The indirect cost element package is set within the NIHR CRN interactive Costing Tool at a level which captures these costs incurred by the NHS Organisation, but also ensures a margin for flexible financial management. Best practice has shown that there is capacity within this to incentivise investigators if the NHS Organisation also retains the direct costs and delivers an efficient service.

Do NHS Organisations have to use the Industry Costing Template?

Use of the Industry Costing Template format for display and agreement of costs is recommended for NIHR CRN portfolio industry studies. It is acknowledged that a single template and recommended values cannot reflect the range of research studies and requirements without adjustments. As each NHS Organisation is an individual legal entity and therefore responsible for its own finances, the values within the template are subject to variation where deemed necessary and with supporting justification.

Can our NHS Organisation change the distribution percentages?

The distribution percentages utilised in this model can be changed to any equivalent of the 70% indirect costs that works for your local arrangement as demonstrated in the examples provided in this support document.

Is there an expectation that some of the money should go to the NIHR CRN for management of the Feasibility and Eligibility Process?

Payment for the management of NIHR CRN Feasibility and Eligibility Process is a separate consideration to the practices outlined in this document. The funding to the NIHR CRN for provision of such cross-cutting Study Support Services is provided through the funding allocation from the Department of Health and Social Care.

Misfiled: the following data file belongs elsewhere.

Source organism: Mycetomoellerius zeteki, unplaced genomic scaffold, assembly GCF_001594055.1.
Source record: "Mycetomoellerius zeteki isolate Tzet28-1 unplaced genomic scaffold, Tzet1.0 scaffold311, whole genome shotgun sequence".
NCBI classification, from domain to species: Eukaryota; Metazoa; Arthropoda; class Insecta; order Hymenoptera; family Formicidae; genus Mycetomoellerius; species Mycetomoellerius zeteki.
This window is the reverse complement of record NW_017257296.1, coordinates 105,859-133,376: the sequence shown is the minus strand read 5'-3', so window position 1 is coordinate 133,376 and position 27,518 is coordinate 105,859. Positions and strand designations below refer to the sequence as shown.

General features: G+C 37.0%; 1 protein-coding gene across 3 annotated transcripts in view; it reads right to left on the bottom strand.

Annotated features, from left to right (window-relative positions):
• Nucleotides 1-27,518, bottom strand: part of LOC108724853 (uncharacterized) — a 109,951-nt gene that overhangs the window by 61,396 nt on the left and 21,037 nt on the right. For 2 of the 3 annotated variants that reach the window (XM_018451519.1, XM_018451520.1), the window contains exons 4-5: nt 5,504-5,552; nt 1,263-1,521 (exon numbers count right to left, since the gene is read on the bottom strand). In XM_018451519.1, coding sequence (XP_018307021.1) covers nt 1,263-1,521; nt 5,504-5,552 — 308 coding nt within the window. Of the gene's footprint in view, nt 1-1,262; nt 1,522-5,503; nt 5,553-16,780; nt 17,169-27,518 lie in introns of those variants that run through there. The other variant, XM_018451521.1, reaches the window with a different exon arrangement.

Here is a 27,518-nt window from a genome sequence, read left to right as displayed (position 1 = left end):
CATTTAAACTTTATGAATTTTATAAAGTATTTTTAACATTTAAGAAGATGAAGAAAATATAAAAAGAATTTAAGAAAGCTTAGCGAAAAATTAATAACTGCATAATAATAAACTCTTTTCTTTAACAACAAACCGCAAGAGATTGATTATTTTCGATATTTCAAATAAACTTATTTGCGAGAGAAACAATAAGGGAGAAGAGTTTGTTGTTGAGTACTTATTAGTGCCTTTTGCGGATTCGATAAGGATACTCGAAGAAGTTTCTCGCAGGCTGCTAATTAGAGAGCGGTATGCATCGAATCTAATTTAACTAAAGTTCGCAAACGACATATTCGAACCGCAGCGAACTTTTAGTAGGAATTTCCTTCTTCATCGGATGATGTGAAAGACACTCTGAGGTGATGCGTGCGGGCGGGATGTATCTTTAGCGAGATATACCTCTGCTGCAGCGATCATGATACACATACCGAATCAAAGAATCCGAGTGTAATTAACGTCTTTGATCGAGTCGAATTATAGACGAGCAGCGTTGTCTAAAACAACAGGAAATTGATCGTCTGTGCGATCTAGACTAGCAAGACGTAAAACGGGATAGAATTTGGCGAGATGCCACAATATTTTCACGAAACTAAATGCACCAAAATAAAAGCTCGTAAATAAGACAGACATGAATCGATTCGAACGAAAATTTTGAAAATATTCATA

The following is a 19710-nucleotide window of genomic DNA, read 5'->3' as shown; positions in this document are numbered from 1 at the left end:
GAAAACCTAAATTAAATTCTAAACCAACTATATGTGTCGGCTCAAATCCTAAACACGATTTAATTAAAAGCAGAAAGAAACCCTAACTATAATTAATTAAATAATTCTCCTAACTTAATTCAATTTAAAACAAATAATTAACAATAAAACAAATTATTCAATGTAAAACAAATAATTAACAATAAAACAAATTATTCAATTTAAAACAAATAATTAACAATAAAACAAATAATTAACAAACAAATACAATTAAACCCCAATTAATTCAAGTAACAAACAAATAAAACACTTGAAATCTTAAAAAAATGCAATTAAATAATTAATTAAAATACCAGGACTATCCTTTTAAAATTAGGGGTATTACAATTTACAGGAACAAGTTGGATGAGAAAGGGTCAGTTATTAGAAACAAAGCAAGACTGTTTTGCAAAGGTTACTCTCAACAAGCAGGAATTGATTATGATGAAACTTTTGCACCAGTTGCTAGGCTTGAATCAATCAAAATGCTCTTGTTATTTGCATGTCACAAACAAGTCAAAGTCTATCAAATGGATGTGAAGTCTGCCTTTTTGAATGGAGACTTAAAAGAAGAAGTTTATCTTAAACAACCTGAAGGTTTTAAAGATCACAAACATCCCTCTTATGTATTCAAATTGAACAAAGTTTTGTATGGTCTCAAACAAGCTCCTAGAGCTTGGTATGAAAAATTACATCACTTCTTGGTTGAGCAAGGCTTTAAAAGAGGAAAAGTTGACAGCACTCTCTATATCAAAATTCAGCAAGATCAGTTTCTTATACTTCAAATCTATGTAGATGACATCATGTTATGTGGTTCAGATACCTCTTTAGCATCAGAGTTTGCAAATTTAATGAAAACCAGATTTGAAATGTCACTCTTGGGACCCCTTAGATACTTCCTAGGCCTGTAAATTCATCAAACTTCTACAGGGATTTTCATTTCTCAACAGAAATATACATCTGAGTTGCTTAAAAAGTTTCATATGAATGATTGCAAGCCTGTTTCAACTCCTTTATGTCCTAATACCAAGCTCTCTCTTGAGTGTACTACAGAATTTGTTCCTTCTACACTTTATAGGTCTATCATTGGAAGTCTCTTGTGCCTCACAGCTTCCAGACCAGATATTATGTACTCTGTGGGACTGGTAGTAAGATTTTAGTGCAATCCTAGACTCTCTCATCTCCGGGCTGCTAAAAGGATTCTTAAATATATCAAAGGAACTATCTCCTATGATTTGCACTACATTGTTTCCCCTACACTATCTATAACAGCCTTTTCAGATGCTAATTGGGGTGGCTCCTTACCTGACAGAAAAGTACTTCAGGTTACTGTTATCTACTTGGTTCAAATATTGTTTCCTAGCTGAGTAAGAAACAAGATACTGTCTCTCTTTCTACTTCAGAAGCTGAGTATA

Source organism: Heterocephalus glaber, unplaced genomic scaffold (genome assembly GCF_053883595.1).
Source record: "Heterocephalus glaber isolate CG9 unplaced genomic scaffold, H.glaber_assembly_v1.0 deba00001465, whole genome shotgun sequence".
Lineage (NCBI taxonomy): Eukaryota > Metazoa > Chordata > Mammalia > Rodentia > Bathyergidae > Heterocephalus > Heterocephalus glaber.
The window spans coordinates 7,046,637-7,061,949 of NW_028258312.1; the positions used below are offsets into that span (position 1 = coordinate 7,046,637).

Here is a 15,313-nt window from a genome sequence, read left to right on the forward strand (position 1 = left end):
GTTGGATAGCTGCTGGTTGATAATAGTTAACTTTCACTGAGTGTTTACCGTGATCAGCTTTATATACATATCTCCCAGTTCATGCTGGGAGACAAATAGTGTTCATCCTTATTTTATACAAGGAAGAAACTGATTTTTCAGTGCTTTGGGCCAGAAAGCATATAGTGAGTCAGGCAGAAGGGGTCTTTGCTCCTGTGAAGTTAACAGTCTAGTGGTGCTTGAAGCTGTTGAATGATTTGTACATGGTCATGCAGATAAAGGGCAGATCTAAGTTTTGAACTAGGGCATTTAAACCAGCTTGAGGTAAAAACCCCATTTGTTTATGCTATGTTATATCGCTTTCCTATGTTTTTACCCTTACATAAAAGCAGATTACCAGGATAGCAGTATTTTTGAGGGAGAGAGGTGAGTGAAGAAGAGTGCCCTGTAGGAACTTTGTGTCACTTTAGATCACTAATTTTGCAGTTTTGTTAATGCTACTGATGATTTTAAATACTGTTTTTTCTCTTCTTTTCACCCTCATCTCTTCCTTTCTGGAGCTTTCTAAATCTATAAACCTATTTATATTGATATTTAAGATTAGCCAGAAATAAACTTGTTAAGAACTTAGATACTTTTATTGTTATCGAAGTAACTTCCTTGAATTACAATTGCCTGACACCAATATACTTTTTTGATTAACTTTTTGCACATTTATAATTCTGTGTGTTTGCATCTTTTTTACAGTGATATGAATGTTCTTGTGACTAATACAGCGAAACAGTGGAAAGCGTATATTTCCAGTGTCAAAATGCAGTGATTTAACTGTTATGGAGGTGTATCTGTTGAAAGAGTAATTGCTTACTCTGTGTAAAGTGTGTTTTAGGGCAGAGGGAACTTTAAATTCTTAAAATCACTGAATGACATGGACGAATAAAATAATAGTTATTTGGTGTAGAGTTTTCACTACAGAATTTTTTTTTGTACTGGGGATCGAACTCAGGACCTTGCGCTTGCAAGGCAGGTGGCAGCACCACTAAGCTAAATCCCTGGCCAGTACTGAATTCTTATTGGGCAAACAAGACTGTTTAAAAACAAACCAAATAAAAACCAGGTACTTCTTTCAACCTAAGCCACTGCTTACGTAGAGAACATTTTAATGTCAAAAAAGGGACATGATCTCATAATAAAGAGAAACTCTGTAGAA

• Chief Executive Officer


  • Clinical Research Facility


  • Clinical Research Network


  • Department of Health and Social Care


  • Full Economic Costing


  • Income and Expenditure


  • Independent Sector Healthcare Providers


  • Local Clinical Research Network


  • Market Forces Factor


  • National Health Service


  • National Institute for Health and Care Research


  • Principle Investigator


  • Patient, Public Involvement and Engagement


  • Research and Delivery

Appendix 1: Resources for local CRNs supporting income distribution within partner organisations

Directions to the following supporting resources:

CRN Study Support Service Effective Study Start-up process provides a local mechanism ensuring each researcher on each study has a prompt to discuss income management for the study at their site and has an opportunity to influence the distribution.

Locate contractual requirements in the Performance and Operating Framework LCRN Minimum Financial Controls document requirement (Document CSP007 under Financial Management) to report of values for aggregate commercial income, invoices raised and outstanding debits.

Version Control

  • Version number: 1.1
  • Effective from date: 10 May 2022

Change(s) from Version 1.0:

  • 5. Recommended Model for Income Distribution from NIHR CRN Portfolio Commercial Studies - Recovery of NIHR CRN staff costs

  • Updated to reflect that there is no expectation that CRN funding used to support commercial contract research will be reimbursed to the LCRN central budget.


Laura Bousfield

Phillip Good